You want to put this money in an account that is more difficult for you to access (to avoid spending on non-emergency items) but easy enough to access in case of an actual emergency. If there is an actual emergency, you can easily transfer money into your checking account and make payments accordingly.
First of all… don’t panic! This will be a balancing act with equal focus on paying off debt, paying monthly expense, investing, and saving. The government announced on Friday, March 13th that they will be waiving the student loan interest until further notice and 1 week later on March 20th that they will suspend student loan payments for the next 60 days. This is very new information so more to come on how this will actually be implemented. Personally, I am currently aggressively paying off my student loans. Continue paying your debt if possible. Work your minimum debt payments into your budget. Whether you’re paying off credit cards, student loans, a mortgage, or your car, don’t stop! Make at least the minimum payments. The quicker you pay off this debt, the less your expenses will be, and the more you can save for times like this. Don’t go overboard, remember, the name of the game is to BALANCE! Don’t let the pendulum swing too far to savings or to debt payoff but more towards saving especially if you don’t have an emergency fund.
What to do with your investments?! Again, don’t panic! If you have a while until you retire, don’t make any sudden moves with your retirement funds. I mentioned earlier that my 401k has dropped over $30,000. That is very alarming, but history has shown that it will bounce back. Continue to contribute as normal. Stocks are very cheap at the moment and your contributions will pay off in the long run. Think about it, if you are continuing to contribute $100 to our 401k, your money can stretch further now and buy more in the market. Personally, I will continue to pay at the rate my company matches (8%).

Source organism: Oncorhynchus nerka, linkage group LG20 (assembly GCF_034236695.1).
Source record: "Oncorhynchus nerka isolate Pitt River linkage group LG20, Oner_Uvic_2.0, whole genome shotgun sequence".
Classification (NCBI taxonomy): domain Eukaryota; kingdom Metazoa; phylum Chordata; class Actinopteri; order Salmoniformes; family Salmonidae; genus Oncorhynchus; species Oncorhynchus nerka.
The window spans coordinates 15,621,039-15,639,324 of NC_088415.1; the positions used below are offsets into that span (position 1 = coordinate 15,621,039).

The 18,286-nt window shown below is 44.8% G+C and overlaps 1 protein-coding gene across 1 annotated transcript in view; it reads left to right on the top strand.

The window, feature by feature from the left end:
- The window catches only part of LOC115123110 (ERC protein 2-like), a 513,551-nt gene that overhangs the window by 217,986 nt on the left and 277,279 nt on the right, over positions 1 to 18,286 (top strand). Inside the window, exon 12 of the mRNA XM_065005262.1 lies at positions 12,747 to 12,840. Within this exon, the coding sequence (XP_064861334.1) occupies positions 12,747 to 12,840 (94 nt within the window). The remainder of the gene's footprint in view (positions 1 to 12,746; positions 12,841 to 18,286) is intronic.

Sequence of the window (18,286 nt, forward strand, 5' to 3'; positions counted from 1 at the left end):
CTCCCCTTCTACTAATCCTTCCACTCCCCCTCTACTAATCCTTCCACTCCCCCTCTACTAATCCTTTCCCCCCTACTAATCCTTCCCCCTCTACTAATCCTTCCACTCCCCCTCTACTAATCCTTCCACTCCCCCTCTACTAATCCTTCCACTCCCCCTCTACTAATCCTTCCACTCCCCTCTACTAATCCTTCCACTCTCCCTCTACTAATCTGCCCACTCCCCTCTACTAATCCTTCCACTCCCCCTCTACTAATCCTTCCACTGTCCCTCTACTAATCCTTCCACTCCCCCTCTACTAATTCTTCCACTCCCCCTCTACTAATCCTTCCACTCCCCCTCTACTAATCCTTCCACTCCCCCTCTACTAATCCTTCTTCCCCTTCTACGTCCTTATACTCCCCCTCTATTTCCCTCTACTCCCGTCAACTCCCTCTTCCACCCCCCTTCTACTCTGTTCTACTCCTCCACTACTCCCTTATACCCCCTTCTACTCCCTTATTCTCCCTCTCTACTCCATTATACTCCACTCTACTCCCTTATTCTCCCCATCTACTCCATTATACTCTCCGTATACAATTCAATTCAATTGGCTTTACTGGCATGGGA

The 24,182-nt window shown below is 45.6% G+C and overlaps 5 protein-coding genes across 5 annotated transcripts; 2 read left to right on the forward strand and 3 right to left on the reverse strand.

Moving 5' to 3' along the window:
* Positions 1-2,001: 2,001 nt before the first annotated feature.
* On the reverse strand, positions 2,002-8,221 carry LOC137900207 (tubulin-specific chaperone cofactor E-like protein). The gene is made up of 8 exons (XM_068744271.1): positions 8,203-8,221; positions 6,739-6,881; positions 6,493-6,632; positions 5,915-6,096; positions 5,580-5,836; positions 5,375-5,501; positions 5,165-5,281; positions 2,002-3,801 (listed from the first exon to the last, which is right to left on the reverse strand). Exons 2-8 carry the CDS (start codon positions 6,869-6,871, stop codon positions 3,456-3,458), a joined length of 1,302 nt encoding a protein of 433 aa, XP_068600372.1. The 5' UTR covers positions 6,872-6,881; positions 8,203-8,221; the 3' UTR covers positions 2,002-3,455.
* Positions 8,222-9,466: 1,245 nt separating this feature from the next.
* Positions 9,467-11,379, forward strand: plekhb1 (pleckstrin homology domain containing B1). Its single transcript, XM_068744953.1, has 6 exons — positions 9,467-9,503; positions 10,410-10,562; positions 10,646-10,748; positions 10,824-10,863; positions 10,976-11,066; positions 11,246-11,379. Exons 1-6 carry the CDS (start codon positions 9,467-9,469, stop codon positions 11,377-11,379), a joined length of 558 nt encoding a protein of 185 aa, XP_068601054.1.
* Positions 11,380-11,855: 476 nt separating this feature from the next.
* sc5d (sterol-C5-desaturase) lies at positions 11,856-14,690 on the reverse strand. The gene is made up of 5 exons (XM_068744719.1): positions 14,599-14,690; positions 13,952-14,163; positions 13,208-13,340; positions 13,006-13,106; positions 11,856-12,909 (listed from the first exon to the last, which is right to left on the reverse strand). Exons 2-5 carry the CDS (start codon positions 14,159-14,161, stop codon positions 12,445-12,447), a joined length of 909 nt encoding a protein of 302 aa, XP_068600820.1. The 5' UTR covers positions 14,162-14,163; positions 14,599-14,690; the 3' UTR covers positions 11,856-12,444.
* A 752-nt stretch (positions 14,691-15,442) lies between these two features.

Use this time as an opportunity to reflect and research additional sources of income. If you have a passion, start thinking about ways to make it a paycheck. Do you have knowledge on a specific topic?, determine ways to sell it. If you want to be financially stable, you have to start thinking of ways to have multiple streams of income. And by multiple, I mean 3 or more. One way to generate more income is to negotiate your current salary. Do your research! Research the average pay for your position with your current education and experience, write a compelling case with research to support your proposal and present it to your employer.
Find something that you already enjoy and think of ways to generate income from it. If you are great at reviewing resumes, charge for it, if you enjoy driving, try Uber, if you are really good in math, become a tutor, if your employer offers overtime, pick up extra shifts. In a time like this, children are out of school and working mommies need childcare. If you are a stay at home mommi, start a in home daycare to help mommies continue work. Now is the time to think about how to provide and monetize off on digital content and virtual services.
COVID-19 has added another meaning to mommi madness. This blog was initially thought of to help mommies focus on our financial goals through the madness we mommies experience everyday, but in true mommi style, we pivot and we find ways to prioritize and focus on the most important. Although our money goals are important, preparing our families for successes through a possible financial downfall is essential.
The most important thing to remember is to not panic during this the madness. Stay calm and prepare for the worst while hoping for the best.